DARA E HEALY
I WATCHED the elderly gentleman collect his money from the bank teller. He carefully wrapped the large bundle of notes in a bag and put it in his pocket. Frail and humbly attired, he walked out of the bank with the tentative gait common in older people. I wondered if he would make it safely to his destination; I hoped that he would.
Abuse of our elders is, sadly, not a new phenomenon. For more than ten years, Dr Jennifer Rouse has been a powerful advocate for an end to elder abuse and greater care for the elderly. But have we listened?
For me, the non-licensing of the homes is only part of the problem. This bureaucratic lapse is symptomatic of the way that corruption, mismanagement and dishonest practices have become woven into the fabric of public behaviour.
We accept these behaviours like potholes, no pipe-borne water in a nation surrounded by the ocean, and incompetent contractors. We shrug our shoulders and raise our hands to demonstrate “well that is how it is.”
Still, we celebrate when someone reaches 100 years of age, or acknowledge our artists, scientists and other citizens for their achievements. But are older people truly integrated into our society? Are returning residents included in a retirement structure that considers “pension-related matters, social security concerns, and – most importantly – health and healthcare?”
Additionally, although countless policies have been written, why has so little been done to afford more dignity to seniors through employment, mentorship or community programmes? Free bus passes aside, do we hear enough language that promotes respect and care for elders across our institutions?
Thus, for me the question goes beyond why almost none of the homes for the aged are licensed or properly monitored. What we should be interrogating is why does a country with our size of population need so many “old people” homes?
Further, in spite of a collective understanding of indigenous values like extended families and the role of a council of elders, how do we still manage to get it so wrong when it comes to older people?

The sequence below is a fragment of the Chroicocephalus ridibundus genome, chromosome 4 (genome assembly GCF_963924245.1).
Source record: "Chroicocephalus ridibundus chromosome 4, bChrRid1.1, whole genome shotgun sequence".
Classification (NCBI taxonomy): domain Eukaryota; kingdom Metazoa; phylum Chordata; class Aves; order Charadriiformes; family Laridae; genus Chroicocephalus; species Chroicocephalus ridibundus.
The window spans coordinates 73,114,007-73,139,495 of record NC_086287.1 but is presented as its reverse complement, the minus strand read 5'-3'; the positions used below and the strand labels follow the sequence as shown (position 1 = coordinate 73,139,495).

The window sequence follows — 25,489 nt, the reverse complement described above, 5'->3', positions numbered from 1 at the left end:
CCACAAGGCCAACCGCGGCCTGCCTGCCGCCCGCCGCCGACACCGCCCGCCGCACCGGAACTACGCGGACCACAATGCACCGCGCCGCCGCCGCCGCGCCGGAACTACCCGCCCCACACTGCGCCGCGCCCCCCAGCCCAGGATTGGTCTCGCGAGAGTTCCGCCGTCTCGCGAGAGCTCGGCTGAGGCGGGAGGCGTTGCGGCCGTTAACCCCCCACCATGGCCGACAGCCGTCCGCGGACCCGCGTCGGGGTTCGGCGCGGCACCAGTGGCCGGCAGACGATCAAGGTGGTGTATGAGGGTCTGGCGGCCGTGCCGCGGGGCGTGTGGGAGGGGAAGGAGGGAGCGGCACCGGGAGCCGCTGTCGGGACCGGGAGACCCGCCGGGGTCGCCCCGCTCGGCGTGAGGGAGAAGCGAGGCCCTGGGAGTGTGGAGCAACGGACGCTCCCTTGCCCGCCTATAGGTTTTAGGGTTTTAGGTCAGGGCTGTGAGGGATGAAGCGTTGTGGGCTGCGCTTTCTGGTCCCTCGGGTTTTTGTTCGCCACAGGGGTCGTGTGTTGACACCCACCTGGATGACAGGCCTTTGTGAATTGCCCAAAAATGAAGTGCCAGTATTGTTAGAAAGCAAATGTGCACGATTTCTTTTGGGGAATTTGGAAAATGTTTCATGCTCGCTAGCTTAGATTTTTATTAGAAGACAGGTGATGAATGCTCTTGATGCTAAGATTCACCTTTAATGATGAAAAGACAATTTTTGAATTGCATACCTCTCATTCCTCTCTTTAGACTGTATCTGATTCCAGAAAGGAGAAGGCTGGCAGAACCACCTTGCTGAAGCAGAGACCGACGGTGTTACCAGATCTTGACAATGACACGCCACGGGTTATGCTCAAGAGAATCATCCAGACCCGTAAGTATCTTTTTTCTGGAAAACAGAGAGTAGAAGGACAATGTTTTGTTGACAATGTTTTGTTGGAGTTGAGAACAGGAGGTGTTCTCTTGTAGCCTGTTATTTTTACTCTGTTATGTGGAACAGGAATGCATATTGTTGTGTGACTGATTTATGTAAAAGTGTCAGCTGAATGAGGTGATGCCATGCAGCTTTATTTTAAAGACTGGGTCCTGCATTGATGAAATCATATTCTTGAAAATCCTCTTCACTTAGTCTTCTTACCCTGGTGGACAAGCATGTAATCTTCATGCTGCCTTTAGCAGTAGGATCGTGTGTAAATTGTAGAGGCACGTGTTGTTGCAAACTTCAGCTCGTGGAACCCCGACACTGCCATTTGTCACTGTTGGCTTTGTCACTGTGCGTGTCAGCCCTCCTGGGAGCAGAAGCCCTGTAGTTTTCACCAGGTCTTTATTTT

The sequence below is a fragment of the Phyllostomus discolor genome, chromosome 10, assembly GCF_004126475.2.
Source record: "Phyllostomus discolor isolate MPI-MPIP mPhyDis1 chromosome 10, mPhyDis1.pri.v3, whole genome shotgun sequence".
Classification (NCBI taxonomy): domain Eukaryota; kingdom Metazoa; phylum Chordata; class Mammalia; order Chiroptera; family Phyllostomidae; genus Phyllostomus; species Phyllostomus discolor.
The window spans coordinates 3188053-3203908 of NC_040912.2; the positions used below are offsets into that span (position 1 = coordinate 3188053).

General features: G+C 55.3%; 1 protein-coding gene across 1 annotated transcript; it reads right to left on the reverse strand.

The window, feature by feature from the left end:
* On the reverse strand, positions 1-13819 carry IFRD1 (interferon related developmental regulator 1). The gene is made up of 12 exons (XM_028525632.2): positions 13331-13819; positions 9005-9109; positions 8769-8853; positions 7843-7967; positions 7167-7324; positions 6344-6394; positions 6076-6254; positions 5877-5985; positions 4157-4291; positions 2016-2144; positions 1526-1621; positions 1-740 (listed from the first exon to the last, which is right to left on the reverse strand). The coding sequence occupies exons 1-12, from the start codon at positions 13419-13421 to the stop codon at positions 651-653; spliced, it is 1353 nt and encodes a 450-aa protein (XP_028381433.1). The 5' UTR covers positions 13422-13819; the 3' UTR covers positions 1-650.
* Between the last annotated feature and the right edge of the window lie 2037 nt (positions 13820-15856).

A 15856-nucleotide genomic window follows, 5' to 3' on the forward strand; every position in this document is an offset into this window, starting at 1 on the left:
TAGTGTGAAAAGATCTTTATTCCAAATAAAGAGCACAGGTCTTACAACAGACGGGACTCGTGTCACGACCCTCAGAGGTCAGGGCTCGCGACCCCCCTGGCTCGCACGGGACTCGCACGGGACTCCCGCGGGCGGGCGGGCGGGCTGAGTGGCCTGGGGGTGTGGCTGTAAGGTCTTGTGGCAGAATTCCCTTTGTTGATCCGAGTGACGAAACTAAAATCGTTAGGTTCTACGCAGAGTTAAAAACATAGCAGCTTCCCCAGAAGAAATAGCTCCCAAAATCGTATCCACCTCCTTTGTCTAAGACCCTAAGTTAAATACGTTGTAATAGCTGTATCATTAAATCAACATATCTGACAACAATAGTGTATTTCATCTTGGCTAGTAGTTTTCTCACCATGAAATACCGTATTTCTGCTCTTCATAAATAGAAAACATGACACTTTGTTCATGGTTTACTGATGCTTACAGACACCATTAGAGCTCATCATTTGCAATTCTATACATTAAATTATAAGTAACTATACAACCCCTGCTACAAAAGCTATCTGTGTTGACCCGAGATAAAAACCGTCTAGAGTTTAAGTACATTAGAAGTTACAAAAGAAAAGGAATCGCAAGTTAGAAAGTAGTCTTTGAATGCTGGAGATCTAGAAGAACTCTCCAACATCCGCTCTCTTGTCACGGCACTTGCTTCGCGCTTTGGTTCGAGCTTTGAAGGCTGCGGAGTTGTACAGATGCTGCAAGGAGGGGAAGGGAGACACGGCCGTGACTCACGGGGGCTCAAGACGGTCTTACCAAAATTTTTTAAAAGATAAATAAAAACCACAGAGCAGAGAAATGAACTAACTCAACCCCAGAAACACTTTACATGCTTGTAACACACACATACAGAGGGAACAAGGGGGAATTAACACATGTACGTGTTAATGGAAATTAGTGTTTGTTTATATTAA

The phenomenon of ageing is here to stay. In TT and across the Caribbean, our populations are getting older due to a number of factors. Life expectancy is one. Research indicates that in the 1940s “life expectancy for men in Trinidad was 53 years, and for women it was 56 years.”
Today, it is expected that people will live to 70 years of age. Indeed, a 2015 UN report has estimated that “the percentage of persons in Trinidad and Tobago aged 60 years and over is projected to be 28 per cent in 2050 and will continue to grow.”
Lower fertility rates are another significant factor. The pressures of finances, modern lifestyles and loss of family networks are some of the considerations for couples having less and less children.
Experts caution that while this may place less of a burden on social and economic systems, declining births also point to a decreasing workforce. Governments will then need to develop programmes to manage an ageing population.
However, I firmly believe that this is skewed thinking, driven by western-styled economics and values. What if we were to turn this kind of language on its head and draw from ancient teachings like the Congolese proverb “a tree cannot stand without its roots.”
Rather than assume that older people are a drain on resources, should we not go beyond symbolic celebrations and tap into their knowledge and abilities?
Instead of enforcing a retirement age that has lost its relevance to how people now age, why not look at solutions for older people such as phased retirement, “generation-gap” programmes in our educational institutions, volunteering, or mentoring.
Loneliness, depression and suicide are rampant in our society amongst youth and ageing populations alike. Why not look critically at our needs and create interventions that make sense for us, and that would add value to our society. And yes, even save us money.
Lately, I have been observing the ageing of people around me. They move a bit slower, ramble sometimes and delay when you need to rush off. But their understanding of the world emanates from a breadth of experience that only the aged can have.
In our search for solutions, we must aim for a reality where I do not have to wonder whether the senior citizen walking out of the bank would be safe. Instead, I should smile because I know that he will not be victimised, simply because he has aged.
Dara E Healy is a performance artist, communications specialist and founder of the NGO, the Indigenous Creative Arts Network – ICAN